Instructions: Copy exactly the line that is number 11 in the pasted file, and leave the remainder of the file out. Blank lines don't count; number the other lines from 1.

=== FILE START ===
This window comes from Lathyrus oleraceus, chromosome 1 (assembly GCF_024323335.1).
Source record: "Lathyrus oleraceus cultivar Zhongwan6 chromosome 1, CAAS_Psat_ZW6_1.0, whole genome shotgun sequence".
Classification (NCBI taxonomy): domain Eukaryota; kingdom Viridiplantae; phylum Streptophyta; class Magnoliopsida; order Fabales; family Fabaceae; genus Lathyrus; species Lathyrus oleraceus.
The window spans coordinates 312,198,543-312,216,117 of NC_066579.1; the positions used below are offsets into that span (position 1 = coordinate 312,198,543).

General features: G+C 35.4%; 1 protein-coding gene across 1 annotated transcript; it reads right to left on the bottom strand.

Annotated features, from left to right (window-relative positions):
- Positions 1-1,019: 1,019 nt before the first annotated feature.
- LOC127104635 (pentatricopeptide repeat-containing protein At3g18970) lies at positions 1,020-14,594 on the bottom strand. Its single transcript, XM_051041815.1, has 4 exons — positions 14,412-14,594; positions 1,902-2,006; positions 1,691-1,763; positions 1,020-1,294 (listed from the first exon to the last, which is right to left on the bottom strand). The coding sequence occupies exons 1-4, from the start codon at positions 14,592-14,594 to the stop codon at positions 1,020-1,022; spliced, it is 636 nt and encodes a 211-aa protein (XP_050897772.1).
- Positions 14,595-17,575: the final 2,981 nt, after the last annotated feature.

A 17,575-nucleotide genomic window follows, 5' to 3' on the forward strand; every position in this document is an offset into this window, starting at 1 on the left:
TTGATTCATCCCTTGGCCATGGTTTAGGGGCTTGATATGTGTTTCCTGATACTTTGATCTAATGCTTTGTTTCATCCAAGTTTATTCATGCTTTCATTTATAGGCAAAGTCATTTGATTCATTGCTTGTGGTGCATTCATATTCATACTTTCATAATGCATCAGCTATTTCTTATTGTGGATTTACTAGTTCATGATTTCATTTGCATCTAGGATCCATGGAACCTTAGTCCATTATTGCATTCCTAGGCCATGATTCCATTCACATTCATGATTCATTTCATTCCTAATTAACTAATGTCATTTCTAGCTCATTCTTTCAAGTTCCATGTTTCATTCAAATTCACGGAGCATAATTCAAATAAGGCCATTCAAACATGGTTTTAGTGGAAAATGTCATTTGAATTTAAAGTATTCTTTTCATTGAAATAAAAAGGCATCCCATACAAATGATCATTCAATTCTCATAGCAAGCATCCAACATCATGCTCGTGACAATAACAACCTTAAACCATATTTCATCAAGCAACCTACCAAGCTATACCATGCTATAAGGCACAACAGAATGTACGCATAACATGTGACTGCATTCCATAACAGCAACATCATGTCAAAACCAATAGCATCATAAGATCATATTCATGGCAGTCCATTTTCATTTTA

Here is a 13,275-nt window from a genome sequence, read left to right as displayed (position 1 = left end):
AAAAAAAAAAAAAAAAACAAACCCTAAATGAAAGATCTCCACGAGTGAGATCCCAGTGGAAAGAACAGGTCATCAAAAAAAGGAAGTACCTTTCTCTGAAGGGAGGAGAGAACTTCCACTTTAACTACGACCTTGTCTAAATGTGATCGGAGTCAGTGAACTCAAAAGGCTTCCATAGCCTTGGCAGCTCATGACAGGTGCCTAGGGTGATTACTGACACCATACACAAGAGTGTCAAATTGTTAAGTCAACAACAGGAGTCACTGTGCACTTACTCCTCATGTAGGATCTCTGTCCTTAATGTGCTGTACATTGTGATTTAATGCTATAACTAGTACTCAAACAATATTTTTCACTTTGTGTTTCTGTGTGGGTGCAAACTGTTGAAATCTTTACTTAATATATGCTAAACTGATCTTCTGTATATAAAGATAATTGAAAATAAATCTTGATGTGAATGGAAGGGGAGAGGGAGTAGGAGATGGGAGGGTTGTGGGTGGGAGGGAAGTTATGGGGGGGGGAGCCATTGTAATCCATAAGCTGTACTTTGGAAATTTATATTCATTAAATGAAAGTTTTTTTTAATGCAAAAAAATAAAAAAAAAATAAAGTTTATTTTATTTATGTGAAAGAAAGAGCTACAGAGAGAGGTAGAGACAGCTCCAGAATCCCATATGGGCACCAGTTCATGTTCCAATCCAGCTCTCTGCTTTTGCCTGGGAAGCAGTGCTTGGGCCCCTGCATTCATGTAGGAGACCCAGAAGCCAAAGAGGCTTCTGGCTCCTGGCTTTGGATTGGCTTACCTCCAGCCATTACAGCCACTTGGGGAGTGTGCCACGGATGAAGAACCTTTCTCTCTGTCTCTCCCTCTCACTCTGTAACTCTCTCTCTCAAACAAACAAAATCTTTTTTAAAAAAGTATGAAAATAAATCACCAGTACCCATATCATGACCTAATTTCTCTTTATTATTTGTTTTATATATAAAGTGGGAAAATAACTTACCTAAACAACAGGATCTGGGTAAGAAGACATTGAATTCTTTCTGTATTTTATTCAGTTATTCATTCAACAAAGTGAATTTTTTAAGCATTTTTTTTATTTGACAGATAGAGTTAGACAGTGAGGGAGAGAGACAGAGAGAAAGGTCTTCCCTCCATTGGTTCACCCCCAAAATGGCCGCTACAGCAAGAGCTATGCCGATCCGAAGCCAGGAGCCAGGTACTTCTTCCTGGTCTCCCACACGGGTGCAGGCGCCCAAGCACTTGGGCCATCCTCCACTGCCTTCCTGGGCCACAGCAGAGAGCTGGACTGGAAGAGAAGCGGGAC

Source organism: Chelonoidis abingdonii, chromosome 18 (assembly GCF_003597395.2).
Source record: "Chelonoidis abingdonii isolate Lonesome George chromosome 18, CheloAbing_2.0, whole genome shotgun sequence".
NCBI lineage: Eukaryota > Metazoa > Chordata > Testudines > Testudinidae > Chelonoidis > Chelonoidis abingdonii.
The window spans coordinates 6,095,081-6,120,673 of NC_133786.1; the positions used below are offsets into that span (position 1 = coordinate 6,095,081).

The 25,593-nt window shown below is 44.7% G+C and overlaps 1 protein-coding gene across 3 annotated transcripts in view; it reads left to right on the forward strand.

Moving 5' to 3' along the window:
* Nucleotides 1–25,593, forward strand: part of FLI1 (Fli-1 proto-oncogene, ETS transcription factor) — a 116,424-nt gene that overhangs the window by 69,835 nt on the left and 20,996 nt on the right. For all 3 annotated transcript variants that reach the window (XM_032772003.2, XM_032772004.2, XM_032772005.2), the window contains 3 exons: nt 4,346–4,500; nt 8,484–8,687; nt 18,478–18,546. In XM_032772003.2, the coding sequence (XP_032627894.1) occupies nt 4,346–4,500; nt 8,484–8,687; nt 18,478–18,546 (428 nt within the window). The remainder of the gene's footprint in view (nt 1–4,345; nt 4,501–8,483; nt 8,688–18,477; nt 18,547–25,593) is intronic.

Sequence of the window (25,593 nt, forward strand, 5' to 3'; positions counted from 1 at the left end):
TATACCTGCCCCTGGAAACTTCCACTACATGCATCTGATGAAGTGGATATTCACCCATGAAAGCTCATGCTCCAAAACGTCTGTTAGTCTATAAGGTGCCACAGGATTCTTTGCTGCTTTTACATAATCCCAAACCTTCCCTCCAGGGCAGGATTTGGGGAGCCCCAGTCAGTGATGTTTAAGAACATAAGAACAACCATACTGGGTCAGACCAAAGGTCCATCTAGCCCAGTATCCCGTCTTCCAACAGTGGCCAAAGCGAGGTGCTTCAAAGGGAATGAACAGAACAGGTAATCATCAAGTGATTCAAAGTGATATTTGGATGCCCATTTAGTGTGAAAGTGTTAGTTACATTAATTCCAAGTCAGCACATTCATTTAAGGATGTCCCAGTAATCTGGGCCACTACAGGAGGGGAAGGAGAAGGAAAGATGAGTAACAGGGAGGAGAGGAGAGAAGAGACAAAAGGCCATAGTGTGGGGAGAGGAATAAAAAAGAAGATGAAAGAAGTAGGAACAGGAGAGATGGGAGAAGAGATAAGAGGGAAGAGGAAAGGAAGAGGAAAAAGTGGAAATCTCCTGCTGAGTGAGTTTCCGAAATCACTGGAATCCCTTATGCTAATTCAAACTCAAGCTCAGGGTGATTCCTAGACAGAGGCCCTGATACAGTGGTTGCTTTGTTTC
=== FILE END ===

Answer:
TTGATTCATCCCTTGGCCATGGTTTAGGGGCTTGATATGTGTTTCCTGATACTTTGATCTAATGCTTTGTTTCATCCAAGTTTATTCATGCTTTCATTTATAGGCAAAGTCATTTGATTCATTGCTTGTGGTGCATTCATATTCATACTTTCATAATGCATCAGCTATTTCTTATTGTGGATTTACTAGTTCATGATTTCATTTGCATCTAGGATCCATGGAACCTTAGTCCATTATTGCATTCCTAGGCCATGATTCCATTCACATTCATGATTCATTTCATTCCTAATTAACTAATGTCATTTCTAGCTCATTCTTTCAAGTTCCATGTTTCATTCAAATTCACGGAGCATAATTCAAATAAGGCCATTCAAACATGGTTTTAGTGGAAAATGTCATTTGAATTTAAAGTATTCTTTTCATTGAAATAAAAAGGCATCCCATACAAATGATCATTCAATTCTCATAGCAAGCATCCAACATCATGCTCGTGACAATAACAACCTTAAACCATATTTCATCAAGCAACCTACCAAGCTATACCATGCTATAAGGCACAACAGAATGTACGCATAACATGTGACTGCATTCCATAACAGCAACATCATGTCAAAACCAATAGCATCATAAGATCATATTCATGGCAGTCCATTTTCATTTTA